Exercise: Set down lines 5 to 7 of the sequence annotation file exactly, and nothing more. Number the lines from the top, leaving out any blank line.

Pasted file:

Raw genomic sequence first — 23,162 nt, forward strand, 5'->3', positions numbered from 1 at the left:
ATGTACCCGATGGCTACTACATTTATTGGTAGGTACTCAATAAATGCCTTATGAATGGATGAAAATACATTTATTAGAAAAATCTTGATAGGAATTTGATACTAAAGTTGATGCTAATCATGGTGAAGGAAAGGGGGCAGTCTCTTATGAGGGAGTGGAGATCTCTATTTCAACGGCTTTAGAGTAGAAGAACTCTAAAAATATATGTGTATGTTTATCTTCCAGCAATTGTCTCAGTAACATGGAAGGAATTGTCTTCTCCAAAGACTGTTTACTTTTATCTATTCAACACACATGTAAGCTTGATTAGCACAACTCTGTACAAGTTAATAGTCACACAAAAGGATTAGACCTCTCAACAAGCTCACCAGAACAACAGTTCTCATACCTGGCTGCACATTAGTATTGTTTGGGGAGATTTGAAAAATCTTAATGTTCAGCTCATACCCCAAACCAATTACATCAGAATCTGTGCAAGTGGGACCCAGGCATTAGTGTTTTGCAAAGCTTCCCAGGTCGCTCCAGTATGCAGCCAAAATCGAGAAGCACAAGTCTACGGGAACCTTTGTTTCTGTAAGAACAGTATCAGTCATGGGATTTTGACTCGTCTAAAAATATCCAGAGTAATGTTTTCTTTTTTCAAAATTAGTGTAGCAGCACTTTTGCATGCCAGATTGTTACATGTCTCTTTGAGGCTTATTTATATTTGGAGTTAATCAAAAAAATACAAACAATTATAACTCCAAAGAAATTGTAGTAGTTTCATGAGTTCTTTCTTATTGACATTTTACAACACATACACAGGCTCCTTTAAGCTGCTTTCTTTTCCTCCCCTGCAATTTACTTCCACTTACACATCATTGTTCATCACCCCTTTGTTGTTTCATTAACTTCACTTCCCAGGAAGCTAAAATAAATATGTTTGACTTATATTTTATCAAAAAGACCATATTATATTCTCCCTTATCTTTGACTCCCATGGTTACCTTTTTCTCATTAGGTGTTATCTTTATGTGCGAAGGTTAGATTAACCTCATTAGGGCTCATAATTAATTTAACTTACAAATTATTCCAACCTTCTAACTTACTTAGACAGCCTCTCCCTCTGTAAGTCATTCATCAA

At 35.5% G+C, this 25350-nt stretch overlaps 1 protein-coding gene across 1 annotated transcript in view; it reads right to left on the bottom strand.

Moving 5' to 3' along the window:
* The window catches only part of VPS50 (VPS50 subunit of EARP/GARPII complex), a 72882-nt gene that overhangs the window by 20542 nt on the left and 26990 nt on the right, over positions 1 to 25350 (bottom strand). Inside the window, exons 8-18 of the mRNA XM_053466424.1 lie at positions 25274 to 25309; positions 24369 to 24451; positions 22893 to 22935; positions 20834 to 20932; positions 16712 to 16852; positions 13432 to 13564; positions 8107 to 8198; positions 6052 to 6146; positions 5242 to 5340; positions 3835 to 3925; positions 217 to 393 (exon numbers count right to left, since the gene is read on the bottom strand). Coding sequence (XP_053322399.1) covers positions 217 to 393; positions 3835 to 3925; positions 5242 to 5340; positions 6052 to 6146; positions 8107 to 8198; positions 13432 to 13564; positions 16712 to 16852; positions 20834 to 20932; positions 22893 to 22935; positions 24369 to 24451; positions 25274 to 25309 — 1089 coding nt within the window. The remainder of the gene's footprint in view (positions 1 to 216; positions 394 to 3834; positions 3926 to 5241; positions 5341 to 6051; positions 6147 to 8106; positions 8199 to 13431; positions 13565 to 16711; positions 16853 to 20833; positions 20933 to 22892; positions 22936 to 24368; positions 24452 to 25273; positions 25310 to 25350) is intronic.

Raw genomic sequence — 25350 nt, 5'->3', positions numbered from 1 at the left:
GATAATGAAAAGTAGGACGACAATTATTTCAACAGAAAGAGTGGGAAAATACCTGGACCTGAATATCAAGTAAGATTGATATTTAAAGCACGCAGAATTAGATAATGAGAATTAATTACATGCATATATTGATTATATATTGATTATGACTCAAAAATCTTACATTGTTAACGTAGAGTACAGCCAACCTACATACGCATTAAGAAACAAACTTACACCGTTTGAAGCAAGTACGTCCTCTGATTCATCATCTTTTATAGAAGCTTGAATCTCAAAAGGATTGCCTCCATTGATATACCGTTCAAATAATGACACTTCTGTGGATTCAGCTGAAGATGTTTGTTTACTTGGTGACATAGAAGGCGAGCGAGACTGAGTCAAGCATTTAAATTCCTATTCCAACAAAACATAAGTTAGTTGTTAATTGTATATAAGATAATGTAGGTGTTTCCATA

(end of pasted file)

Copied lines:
* The window catches only part of VPS50 (VPS50 subunit of EARP/GARPII complex), a 72882-nt gene that overhangs the window by 20542 nt on the left and 26990 nt on the right, over positions 1 to 25350 (bottom strand). Inside the window, exons 8-18 of the mRNA XM_053466424.1 lie at positions 25274 to 25309; positions 24369 to 24451; positions 22893 to 22935; positions 20834 to 20932; positions 16712 to 16852; positions 13432 to 13564; positions 8107 to 8198; positions 6052 to 6146; positions 5242 to 5340; positions 3835 to 3925; positions 217 to 393 (exon numbers count right to left, since the gene is read on the bottom strand). Coding sequence (XP_053322399.1) covers positions 217 to 393; positions 3835 to 3925; positions 5242 to 5340; positions 6052 to 6146; positions 8107 to 8198; positions 13432 to 13564; positions 16712 to 16852; positions 20834 to 20932; positions 22893 to 22935; positions 24369 to 24451; positions 25274 to 25309 — 1089 coding nt within the window. The remainder of the gene's footprint in view (positions 1 to 216; positions 394 to 3834; positions 3926 to 5241; positions 5341 to 6051; positions 6147 to 8106; positions 8199 to 13431; positions 13565 to 16711; positions 16853 to 20833; positions 20933 to 22892; positions 22936 to 24368; positions 24452 to 25273; positions 25310 to 25350) is intronic.

Raw genomic sequence — 25350 nt, 5'->3', positions numbered from 1 at the left:
GATAATGAAAAGTAGGACGACAATTATTTCAACAGAAAGAGTGGGAAAATACCTGGACCTGAATATCAAGTAAGATTGATATTTAAAGCACGCAGAATTAGATAATGAGAATTAATTACATGCATATATTGATTATATATTGATTATGACTCAAAAATCTTACATTGTTAACGTAGAGTACAGCCAACCTACATACGCATTAAGAAACAAACTTACACCGTTTGAAGCAAGTACGTCCTCTGATTCATCATCTTTTATAGAAGCTTGAATCTCAAAAGGATTGCCTCCATTGATATACCGTTCAAATAATGACACTTCTGTGGATTCAGCTGAAGATGTTTGTTTACTTGGTGACATAGAAGGCGAGCGAGACTGAGTCAAGCATTTAAATTCCTATTCCAACAAAACATAAGTTAGTTGTTAATTGTATATAAGATAATGTAGGTGTTTCCATA